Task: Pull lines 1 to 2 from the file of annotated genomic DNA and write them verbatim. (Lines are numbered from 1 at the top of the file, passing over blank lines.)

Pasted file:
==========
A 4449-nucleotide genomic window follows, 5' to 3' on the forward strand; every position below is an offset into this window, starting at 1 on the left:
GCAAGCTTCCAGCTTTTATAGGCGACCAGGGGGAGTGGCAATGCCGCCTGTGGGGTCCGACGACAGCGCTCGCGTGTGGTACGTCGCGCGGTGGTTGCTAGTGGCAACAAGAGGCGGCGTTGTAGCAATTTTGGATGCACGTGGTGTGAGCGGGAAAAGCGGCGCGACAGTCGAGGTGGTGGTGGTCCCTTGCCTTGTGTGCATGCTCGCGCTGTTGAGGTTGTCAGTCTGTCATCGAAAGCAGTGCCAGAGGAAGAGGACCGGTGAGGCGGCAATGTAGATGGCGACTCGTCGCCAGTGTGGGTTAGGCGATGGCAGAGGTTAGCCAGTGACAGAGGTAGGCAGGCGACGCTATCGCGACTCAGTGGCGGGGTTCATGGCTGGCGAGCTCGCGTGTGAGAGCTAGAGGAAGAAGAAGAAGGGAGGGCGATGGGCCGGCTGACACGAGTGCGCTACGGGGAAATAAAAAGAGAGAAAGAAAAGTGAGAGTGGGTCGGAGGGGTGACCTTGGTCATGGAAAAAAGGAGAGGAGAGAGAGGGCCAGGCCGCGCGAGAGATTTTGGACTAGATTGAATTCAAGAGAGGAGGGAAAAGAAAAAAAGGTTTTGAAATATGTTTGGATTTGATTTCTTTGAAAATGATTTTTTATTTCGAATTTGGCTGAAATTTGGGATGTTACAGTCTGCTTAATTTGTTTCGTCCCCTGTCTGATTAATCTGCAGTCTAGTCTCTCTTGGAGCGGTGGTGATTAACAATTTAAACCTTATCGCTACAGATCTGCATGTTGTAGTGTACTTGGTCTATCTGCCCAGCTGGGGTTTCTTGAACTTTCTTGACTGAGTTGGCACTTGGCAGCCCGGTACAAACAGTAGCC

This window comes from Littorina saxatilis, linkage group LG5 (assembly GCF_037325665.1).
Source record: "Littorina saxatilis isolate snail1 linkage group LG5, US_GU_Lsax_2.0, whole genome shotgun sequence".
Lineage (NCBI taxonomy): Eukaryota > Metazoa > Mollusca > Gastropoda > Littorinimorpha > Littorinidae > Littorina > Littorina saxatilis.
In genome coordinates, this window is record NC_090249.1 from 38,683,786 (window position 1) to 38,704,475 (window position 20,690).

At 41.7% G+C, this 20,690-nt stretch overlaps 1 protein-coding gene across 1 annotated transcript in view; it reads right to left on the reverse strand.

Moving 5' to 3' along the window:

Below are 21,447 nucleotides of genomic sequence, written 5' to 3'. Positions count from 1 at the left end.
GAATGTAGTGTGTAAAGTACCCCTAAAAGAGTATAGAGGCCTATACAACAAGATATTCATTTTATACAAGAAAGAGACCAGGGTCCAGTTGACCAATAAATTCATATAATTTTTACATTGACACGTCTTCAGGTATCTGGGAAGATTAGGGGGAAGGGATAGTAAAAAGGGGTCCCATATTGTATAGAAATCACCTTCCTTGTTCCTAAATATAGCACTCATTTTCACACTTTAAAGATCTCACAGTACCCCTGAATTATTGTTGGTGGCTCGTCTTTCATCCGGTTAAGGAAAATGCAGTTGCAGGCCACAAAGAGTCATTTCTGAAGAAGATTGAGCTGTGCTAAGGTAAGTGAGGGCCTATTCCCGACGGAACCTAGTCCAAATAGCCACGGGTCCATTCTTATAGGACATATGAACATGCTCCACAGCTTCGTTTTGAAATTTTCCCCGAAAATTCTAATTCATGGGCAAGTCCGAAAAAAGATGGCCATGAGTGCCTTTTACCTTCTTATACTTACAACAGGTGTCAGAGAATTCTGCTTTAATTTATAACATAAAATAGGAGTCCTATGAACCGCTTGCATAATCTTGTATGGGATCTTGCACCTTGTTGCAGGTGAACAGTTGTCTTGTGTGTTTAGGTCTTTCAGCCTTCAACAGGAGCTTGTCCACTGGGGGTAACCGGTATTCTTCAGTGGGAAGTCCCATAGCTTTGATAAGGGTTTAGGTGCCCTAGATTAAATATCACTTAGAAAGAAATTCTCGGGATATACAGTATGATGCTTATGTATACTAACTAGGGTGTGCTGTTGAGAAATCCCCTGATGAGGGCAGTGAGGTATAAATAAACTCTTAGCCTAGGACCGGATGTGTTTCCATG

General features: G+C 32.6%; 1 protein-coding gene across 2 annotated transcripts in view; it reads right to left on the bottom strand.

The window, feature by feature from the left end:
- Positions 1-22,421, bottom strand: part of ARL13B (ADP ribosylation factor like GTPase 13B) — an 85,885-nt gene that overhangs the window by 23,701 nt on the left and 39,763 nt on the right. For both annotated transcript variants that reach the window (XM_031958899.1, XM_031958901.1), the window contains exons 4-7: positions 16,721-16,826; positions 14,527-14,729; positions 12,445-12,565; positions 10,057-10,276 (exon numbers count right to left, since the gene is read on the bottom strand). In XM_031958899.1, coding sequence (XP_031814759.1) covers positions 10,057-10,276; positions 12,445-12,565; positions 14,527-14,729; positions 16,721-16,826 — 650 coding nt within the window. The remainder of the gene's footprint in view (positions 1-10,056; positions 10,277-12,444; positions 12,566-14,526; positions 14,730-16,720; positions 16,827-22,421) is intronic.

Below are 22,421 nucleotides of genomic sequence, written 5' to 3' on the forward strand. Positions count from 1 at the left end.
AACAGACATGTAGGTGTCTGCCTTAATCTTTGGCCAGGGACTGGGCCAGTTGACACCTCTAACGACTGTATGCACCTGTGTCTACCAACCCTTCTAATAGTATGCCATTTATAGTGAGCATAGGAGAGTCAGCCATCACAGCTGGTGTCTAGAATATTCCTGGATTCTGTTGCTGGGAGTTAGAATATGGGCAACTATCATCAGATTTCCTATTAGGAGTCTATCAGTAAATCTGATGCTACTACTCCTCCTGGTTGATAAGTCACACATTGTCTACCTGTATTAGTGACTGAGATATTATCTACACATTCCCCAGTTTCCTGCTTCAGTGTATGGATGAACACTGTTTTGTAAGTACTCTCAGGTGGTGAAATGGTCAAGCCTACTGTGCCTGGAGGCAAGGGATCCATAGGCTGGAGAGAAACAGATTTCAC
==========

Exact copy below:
A 4449-nucleotide genomic window follows, 5' to 3' on the forward strand; every position below is an offset into this window, starting at 1 on the left:
GCAAGCTTCCAGCTTTTATAGGCGACCAGGGGGAGTGGCAATGCCGCCTGTGGGGTCCGACGACAGCGCTCGCGTGTGGTACGTCGCGCGGTGGTTGCTAGTGGCAACAAGAGGCGGCGTTGTAGCAATTTTGGATGCACGTGGTGTGAGCGGGAAAAGCGGCGCGACAGTCGAGGTGGTGGTGGTCCCTTGCCTTGTGTGCATGCTCGCGCTGTTGAGGTTGTCAGTCTGTCATCGAAAGCAGTGCCAGAGGAAGAGGACCGGTGAGGCGGCAATGTAGATGGCGACTCGTCGCCAGTGTGGGTTAGGCGATGGCAGAGGTTAGCCAGTGACAGAGGTAGGCAGGCGACGCTATCGCGACTCAGTGGCGGGGTTCATGGCTGGCGAGCTCGCGTGTGAGAGCTAGAGGAAGAAGAAGAAGGGAGGGCGATGGGCCGGCTGACACGAGTGCGCTACGGGGAAATAAAAAGAGAGAAAGAAAAGTGAGAGTGGGTCGGAGGGGTGACCTTGGTCATGGAAAAAAGGAGAGGAGAGAGAGGGCCAGGCCGCGCGAGAGATTTTGGACTAGATTGAATTCAAGAGAGGAGGGAAAAGAAAAAAAGGTTTTGAAATATGTTTGGATTTGATTTCTTTGAAAATGATTTTTTATTTCGAATTTGGCTGAAATTTGGGATGTTACAGTCTGCTTAATTTGTTTCGTCCCCTGTCTGATTAATCTGCAGTCTAGTCTCTCTTGGAGCGGTGGTGATTAACAATTTAAACCTTATCGCTACAGATCTGCATGTTGTAGTGTACTTGGTCTATCTGCCCAGCTGGGGTTTCTTGAACTTTCTTGACTGAGTTGGCACTTGGCAGCCCGGTACAAACAGTAGCC